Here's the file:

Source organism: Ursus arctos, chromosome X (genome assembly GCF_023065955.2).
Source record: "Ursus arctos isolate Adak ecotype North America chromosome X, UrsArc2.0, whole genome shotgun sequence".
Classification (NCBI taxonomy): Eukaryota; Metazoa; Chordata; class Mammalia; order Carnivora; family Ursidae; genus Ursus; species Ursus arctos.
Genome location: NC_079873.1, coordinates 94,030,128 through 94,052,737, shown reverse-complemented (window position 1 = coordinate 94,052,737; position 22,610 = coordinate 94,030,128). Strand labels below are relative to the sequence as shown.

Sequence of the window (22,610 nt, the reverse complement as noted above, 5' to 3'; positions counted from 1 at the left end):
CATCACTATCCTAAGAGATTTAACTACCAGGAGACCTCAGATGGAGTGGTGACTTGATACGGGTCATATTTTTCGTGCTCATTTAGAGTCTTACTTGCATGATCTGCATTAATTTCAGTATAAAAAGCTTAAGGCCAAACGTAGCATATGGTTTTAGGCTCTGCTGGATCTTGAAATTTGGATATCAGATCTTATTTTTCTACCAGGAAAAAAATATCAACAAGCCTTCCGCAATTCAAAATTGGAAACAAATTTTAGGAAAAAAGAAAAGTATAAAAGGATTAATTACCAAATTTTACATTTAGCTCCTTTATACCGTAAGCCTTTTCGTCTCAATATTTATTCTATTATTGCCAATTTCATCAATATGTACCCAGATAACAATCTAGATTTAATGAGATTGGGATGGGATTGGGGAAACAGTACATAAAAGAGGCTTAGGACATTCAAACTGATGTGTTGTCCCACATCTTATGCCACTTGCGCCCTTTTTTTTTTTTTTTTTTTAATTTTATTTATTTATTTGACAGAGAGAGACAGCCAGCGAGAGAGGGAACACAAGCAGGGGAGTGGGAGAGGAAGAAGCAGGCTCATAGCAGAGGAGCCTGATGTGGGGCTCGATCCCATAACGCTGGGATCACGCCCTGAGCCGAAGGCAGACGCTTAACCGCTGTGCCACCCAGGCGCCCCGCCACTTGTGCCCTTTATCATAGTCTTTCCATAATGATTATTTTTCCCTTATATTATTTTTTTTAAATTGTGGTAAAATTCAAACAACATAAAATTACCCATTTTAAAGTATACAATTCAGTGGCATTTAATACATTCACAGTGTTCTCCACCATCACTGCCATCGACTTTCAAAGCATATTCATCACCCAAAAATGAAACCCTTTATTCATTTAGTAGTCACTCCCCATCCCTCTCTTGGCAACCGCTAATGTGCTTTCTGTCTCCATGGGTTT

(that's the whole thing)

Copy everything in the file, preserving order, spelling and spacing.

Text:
Source organism: Ursus arctos, chromosome X (genome assembly GCF_023065955.2).
Source record: "Ursus arctos isolate Adak ecotype North America chromosome X, UrsArc2.0, whole genome shotgun sequence".
Classification (NCBI taxonomy): Eukaryota; Metazoa; Chordata; class Mammalia; order Carnivora; family Ursidae; genus Ursus; species Ursus arctos.
Genome location: NC_079873.1, coordinates 94,030,128 through 94,052,737, shown reverse-complemented (window position 1 = coordinate 94,052,737; position 22,610 = coordinate 94,030,128). Strand labels below are relative to the sequence as shown.

Sequence of the window (22,610 nt, the reverse complement as noted above, 5' to 3'; positions counted from 1 at the left end):
CATCACTATCCTAAGAGATTTAACTACCAGGAGACCTCAGATGGAGTGGTGACTTGATACGGGTCATATTTTTCGTGCTCATTTAGAGTCTTACTTGCATGATCTGCATTAATTTCAGTATAAAAAGCTTAAGGCCAAACGTAGCATATGGTTTTAGGCTCTGCTGGATCTTGAAATTTGGATATCAGATCTTATTTTTCTACCAGGAAAAAAATATCAACAAGCCTTCCGCAATTCAAAATTGGAAACAAATTTTAGGAAAAAAGAAAAGTATAAAAGGATTAATTACCAAATTTTACATTTAGCTCCTTTATACCGTAAGCCTTTTCGTCTCAATATTTATTCTATTATTGCCAATTTCATCAATATGTACCCAGATAACAATCTAGATTTAATGAGATTGGGATGGGATTGGGGAAACAGTACATAAAAGAGGCTTAGGACATTCAAACTGATGTGTTGTCCCACATCTTATGCCACTTGCGCCCTTTTTTTTTTTTTTTTTTTAATTTTATTTATTTATTTGACAGAGAGAGACAGCCAGCGAGAGAGGGAACACAAGCAGGGGAGTGGGAGAGGAAGAAGCAGGCTCATAGCAGAGGAGCCTGATGTGGGGCTCGATCCCATAACGCTGGGATCACGCCCTGAGCCGAAGGCAGACGCTTAACCGCTGTGCCACCCAGGCGCCCCGCCACTTGTGCCCTTTATCATAGTCTTTCCATAATGATTATTTTTCCCTTATATTATTTTTTTTAAATTGTGGTAAAATTCAAACAACATAAAATTACCCATTTTAAAGTATACAATTCAGTGGCATTTAATACATTCACAGTGTTCTCCACCATCACTGCCATCGACTTTCAAAGCATATTCATCACCCAAAAATGAAACCCTTTATTCATTTAGTAGTCACTCCCCATCCCTCTCTTGGCAACCGCTAATGTGCTTTCTGTCTCCATGGGTTT